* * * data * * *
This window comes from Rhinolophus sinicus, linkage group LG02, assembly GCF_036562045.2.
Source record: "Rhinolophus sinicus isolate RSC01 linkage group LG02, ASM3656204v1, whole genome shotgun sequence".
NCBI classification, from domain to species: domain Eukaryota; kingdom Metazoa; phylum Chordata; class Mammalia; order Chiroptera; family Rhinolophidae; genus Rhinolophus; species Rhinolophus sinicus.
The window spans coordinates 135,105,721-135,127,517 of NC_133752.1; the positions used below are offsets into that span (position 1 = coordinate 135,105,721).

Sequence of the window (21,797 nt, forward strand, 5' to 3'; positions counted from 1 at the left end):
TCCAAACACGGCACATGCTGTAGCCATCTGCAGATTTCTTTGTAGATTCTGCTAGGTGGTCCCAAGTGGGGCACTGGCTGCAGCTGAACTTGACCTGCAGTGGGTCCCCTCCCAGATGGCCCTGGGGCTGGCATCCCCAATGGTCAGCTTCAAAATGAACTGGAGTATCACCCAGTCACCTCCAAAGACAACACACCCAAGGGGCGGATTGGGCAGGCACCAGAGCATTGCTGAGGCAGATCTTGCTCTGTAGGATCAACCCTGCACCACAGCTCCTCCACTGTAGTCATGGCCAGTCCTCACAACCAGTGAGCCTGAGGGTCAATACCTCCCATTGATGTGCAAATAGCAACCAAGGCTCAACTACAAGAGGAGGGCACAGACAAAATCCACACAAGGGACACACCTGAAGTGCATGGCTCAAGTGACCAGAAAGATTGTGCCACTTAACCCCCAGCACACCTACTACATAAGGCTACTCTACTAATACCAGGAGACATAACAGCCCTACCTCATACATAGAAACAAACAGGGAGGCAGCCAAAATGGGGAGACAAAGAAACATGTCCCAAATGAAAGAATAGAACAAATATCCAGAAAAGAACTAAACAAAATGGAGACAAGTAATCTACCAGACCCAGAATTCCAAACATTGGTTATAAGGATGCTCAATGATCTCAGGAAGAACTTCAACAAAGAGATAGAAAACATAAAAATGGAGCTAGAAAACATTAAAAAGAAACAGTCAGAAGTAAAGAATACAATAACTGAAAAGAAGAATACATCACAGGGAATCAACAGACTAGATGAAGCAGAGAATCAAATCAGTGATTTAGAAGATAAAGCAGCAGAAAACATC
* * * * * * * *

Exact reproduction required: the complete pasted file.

This window comes from Rhinolophus sinicus, linkage group LG02, assembly GCF_036562045.2.
Source record: "Rhinolophus sinicus isolate RSC01 linkage group LG02, ASM3656204v1, whole genome shotgun sequence".
NCBI classification, from domain to species: domain Eukaryota; kingdom Metazoa; phylum Chordata; class Mammalia; order Chiroptera; family Rhinolophidae; genus Rhinolophus; species Rhinolophus sinicus.
The window spans coordinates 135,105,721-135,127,517 of NC_133752.1; the positions used below are offsets into that span (position 1 = coordinate 135,105,721).

Sequence of the window (21,797 nt, forward strand, 5' to 3'; positions counted from 1 at the left end):
TCCAAACACGGCACATGCTGTAGCCATCTGCAGATTTCTTTGTAGATTCTGCTAGGTGGTCCCAAGTGGGGCACTGGCTGCAGCTGAACTTGACCTGCAGTGGGTCCCCTCCCAGATGGCCCTGGGGCTGGCATCCCCAATGGTCAGCTTCAAAATGAACTGGAGTATCACCCAGTCACCTCCAAAGACAACACACCCAAGGGGCGGATTGGGCAGGCACCAGAGCATTGCTGAGGCAGATCTTGCTCTGTAGGATCAACCCTGCACCACAGCTCCTCCACTGTAGTCATGGCCAGTCCTCACAACCAGTGAGCCTGAGGGTCAATACCTCCCATTGATGTGCAAATAGCAACCAAGGCTCAACTACAAGAGGAGGGCACAGACAAAATCCACACAAGGGACACACCTGAAGTGCATGGCTCAAGTGACCAGAAAGATTGTGCCACTTAACCCCCAGCACACCTACTACATAAGGCTACTCTACTAATACCAGGAGACATAACAGCCCTACCTCATACATAGAAACAAACAGGGAGGCAGCCAAAATGGGGAGACAAAGAAACATGTCCCAAATGAAAGAATAGAACAAATATCCAGAAAAGAACTAAACAAAATGGAGACAAGTAATCTACCAGACCCAGAATTCCAAACATTGGTTATAAGGATGCTCAATGATCTCAGGAAGAACTTCAACAAAGAGATAGAAAACATAAAAATGGAGCTAGAAAACATTAAAAAGAAACAGTCAGAAGTAAAGAATACAATAACTGAAAAGAAGAATACATCACAGGGAATCAACAGACTAGATGAAGCAGAGAATCAAATCAGTGATTTAGAAGATAAAGCAGCAGAAAACATC